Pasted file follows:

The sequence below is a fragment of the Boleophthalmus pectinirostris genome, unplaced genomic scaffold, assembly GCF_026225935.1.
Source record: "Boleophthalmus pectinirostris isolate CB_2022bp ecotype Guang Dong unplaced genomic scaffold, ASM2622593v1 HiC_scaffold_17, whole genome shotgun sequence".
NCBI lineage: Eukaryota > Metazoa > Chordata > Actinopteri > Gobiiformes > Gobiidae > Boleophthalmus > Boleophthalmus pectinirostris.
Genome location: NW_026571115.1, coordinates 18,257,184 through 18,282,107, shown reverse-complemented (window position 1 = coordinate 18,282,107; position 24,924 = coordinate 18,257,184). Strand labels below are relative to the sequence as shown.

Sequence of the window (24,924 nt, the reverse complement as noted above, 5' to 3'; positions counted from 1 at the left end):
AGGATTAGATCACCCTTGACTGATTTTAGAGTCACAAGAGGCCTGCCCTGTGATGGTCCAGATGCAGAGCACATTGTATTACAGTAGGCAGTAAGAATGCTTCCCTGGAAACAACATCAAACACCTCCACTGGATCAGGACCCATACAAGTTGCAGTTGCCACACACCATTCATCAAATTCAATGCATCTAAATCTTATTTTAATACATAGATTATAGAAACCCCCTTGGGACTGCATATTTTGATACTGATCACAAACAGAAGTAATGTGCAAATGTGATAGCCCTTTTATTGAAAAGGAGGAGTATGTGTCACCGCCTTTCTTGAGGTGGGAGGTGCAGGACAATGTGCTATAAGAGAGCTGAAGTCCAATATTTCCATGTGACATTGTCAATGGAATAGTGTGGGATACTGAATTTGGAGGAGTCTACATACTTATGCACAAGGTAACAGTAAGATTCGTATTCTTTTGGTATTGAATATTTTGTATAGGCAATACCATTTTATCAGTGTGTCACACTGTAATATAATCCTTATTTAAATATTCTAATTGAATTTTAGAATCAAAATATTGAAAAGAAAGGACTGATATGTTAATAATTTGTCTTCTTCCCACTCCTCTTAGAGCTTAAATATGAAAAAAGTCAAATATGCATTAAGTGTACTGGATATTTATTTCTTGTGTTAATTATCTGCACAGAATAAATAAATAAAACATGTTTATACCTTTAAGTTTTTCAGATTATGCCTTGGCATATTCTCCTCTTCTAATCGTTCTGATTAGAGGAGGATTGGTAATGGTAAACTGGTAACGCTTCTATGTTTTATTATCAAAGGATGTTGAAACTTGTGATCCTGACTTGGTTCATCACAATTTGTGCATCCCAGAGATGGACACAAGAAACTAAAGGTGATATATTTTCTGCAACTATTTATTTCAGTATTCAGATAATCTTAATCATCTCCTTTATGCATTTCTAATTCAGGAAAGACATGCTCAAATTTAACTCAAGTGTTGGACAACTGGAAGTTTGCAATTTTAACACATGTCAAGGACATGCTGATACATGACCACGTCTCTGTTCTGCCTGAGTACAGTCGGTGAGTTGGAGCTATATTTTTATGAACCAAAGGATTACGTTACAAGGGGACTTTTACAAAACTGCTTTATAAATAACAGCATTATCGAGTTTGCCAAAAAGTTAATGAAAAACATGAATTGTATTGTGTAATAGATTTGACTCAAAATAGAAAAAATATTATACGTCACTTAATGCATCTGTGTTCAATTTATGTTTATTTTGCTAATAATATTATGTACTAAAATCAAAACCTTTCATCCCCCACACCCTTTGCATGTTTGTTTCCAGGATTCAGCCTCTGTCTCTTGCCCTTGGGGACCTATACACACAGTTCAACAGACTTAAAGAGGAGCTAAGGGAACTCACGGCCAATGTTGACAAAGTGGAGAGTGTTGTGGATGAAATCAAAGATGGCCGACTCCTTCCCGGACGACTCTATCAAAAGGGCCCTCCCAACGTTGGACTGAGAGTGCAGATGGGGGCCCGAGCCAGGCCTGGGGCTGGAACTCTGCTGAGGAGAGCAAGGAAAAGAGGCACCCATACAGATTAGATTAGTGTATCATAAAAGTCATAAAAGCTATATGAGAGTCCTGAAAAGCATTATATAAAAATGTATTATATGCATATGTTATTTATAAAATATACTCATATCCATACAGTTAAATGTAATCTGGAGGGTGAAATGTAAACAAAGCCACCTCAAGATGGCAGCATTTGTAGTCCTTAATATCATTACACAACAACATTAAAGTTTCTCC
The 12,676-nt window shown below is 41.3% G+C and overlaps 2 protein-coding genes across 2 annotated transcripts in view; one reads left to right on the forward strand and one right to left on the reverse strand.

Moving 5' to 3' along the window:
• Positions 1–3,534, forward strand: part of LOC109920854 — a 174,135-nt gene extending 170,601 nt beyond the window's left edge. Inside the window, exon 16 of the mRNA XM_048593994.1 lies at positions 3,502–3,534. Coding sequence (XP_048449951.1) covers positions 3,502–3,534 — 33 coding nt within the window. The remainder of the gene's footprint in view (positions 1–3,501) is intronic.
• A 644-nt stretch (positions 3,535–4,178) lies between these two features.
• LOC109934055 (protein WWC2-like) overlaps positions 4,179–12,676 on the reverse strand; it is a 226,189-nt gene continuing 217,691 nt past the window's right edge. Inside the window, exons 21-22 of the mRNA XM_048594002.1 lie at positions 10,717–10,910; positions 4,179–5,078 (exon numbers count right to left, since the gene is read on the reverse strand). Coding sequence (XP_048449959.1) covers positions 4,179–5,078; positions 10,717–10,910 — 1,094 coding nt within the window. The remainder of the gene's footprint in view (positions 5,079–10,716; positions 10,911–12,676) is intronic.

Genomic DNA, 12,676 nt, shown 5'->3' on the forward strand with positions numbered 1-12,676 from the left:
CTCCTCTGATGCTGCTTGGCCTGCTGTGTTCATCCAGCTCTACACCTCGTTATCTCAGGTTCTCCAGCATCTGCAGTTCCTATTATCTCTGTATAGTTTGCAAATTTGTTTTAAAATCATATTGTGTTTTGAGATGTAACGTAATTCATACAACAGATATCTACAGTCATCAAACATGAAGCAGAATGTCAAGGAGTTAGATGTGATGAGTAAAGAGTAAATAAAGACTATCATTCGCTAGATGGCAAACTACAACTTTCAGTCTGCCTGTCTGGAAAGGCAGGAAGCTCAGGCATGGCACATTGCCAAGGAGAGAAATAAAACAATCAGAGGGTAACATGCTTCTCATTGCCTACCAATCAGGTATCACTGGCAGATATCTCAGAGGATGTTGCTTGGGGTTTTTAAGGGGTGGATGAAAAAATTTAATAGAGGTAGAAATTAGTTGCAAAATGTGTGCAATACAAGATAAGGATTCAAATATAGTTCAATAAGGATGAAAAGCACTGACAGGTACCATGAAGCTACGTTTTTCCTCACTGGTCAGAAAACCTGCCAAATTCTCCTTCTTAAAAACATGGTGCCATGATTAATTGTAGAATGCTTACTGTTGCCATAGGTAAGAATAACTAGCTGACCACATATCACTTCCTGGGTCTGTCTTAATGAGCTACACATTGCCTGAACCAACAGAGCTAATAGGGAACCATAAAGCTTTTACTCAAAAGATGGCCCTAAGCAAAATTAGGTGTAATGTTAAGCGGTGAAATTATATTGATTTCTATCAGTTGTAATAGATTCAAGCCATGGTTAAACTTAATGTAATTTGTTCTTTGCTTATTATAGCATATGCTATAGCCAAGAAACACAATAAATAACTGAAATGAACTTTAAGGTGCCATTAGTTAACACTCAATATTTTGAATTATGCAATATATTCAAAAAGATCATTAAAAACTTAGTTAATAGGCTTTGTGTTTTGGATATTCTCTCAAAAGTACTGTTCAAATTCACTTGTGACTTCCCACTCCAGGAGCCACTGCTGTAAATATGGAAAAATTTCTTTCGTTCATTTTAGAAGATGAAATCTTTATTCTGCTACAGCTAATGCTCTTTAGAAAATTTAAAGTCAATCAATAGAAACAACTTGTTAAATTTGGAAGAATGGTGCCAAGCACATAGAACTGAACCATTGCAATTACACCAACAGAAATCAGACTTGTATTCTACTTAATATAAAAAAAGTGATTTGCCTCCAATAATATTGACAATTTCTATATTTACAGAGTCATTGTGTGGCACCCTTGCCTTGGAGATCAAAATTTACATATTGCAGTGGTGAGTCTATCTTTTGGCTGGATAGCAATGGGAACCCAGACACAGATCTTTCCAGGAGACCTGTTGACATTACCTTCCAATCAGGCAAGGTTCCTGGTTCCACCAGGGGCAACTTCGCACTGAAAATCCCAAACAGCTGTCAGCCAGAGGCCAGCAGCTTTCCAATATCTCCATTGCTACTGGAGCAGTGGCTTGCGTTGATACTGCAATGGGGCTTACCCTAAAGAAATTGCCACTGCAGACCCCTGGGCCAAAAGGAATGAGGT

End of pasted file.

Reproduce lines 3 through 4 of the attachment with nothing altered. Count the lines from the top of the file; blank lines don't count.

NCBI lineage: Eukaryota > Metazoa > Chordata > Actinopteri > Gobiiformes > Gobiidae > Boleophthalmus > Boleophthalmus pectinirostris.
Genome location: NW_026571115.1, coordinates 18,257,184 through 18,282,107, shown reverse-complemented (window position 1 = coordinate 18,282,107; position 24,924 = coordinate 18,257,184). Strand labels below are relative to the sequence as shown.